This Reuters article looks at global financial structures that outstrip the capacities of governments to manage and respond.
Genuine responses to the financial crisis must include observation at this level, rather than scurrying madly inside the confines of an obsolete mental framework.
LONDON (Reuters) – The crises at the heart of the international financial and political system go beyond the debt woes currently gripping the Western world and to the heart of the way the global economy has been run for over two decades.
After relying on it to deliver years of growth, lift millions from poverty, keep living standards rising and citizens happy, nation states look to have lost control of globalization.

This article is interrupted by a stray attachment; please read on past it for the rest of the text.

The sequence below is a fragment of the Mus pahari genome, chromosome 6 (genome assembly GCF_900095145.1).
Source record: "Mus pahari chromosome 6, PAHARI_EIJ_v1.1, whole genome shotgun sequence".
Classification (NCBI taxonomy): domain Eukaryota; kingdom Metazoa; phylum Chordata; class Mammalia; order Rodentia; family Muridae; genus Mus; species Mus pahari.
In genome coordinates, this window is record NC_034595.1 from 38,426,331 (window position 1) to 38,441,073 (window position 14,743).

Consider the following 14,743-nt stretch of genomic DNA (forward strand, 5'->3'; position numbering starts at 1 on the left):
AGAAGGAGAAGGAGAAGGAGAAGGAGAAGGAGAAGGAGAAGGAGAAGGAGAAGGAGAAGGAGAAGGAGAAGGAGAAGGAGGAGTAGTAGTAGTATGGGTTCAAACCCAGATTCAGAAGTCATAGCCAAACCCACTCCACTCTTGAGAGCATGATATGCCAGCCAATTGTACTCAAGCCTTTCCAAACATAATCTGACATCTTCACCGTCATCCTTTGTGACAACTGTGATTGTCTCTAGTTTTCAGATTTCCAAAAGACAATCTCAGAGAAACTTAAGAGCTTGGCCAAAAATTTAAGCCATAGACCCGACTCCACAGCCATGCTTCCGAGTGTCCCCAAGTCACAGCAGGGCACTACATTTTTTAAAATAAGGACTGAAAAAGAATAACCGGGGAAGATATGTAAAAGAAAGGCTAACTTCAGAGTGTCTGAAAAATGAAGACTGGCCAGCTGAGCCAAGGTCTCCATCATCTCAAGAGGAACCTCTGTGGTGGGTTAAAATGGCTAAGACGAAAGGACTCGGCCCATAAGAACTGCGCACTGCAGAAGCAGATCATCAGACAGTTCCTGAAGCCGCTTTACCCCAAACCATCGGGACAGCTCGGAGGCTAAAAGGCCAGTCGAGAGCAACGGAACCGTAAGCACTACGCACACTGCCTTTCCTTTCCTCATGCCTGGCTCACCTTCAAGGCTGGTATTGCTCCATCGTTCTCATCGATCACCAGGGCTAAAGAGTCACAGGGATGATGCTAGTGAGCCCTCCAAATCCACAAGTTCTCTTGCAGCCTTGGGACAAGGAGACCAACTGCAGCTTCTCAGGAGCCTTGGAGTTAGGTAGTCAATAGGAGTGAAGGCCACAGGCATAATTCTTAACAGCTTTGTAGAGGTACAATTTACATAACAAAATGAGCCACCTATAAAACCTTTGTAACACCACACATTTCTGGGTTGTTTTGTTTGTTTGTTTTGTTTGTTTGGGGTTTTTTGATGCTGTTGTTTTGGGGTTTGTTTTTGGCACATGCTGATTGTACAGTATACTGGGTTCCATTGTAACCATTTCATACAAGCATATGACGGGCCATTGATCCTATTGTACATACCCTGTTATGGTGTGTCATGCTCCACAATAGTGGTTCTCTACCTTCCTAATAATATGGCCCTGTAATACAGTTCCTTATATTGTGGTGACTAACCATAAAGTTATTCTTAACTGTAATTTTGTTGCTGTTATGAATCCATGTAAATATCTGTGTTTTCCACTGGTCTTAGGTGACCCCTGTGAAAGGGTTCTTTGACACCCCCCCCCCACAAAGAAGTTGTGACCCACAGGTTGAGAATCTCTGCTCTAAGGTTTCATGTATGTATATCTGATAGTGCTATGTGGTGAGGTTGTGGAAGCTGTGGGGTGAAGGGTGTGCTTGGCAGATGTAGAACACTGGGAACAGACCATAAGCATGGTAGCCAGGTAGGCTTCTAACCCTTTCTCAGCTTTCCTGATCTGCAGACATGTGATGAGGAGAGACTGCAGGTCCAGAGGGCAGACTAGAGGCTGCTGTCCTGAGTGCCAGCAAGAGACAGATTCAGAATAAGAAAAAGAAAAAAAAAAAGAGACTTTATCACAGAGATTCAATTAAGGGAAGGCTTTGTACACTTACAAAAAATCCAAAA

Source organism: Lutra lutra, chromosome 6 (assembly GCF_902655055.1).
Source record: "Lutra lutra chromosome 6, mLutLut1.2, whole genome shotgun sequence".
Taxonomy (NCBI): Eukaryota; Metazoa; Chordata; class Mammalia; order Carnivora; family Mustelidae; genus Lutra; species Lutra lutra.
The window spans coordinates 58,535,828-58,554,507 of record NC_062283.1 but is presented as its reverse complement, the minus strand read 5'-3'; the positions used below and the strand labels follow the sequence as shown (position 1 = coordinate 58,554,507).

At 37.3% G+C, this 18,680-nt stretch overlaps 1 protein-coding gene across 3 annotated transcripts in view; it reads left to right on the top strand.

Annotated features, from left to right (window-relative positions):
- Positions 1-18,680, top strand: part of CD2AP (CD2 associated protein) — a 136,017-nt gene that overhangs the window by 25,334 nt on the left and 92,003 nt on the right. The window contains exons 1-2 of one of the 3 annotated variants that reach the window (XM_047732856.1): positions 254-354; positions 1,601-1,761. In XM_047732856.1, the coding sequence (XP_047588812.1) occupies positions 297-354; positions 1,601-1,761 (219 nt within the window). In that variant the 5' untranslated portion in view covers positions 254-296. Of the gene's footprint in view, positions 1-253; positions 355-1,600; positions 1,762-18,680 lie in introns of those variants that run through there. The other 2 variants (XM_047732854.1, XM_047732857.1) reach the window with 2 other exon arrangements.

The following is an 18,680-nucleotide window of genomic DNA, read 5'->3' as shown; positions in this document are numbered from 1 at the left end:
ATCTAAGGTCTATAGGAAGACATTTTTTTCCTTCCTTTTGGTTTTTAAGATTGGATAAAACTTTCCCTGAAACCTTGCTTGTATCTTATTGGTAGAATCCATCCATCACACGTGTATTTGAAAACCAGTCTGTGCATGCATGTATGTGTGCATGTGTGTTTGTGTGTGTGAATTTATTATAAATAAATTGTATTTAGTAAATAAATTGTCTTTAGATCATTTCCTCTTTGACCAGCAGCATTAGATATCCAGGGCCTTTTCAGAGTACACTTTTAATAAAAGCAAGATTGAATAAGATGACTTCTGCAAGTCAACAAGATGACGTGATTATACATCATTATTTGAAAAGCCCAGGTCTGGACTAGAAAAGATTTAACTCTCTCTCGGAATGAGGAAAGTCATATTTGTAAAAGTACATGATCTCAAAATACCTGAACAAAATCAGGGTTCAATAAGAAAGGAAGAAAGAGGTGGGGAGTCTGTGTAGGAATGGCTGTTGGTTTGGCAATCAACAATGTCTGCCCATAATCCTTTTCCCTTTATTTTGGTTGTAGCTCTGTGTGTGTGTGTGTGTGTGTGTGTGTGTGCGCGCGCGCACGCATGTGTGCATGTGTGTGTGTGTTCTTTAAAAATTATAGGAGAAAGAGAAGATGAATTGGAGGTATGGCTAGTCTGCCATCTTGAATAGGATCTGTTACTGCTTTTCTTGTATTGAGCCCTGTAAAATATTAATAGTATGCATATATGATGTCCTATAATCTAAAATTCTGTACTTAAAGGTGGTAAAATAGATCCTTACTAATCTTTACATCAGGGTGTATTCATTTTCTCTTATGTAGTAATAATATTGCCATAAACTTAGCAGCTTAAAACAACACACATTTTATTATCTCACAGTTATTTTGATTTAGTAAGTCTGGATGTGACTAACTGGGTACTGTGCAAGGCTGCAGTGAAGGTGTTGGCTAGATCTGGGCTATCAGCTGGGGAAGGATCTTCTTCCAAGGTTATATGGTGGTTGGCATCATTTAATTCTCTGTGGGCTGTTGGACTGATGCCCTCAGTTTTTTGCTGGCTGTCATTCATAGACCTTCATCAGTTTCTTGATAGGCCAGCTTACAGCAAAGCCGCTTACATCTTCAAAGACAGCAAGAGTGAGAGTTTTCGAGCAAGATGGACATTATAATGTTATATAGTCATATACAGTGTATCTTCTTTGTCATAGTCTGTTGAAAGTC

In the short term, that leaves policymakers looking impotent in the face of fast-moving markets and other uncontrolled and perhaps uncontrollable systems — undermining their authority and potentially helping fuel a wider backlash and social unrest.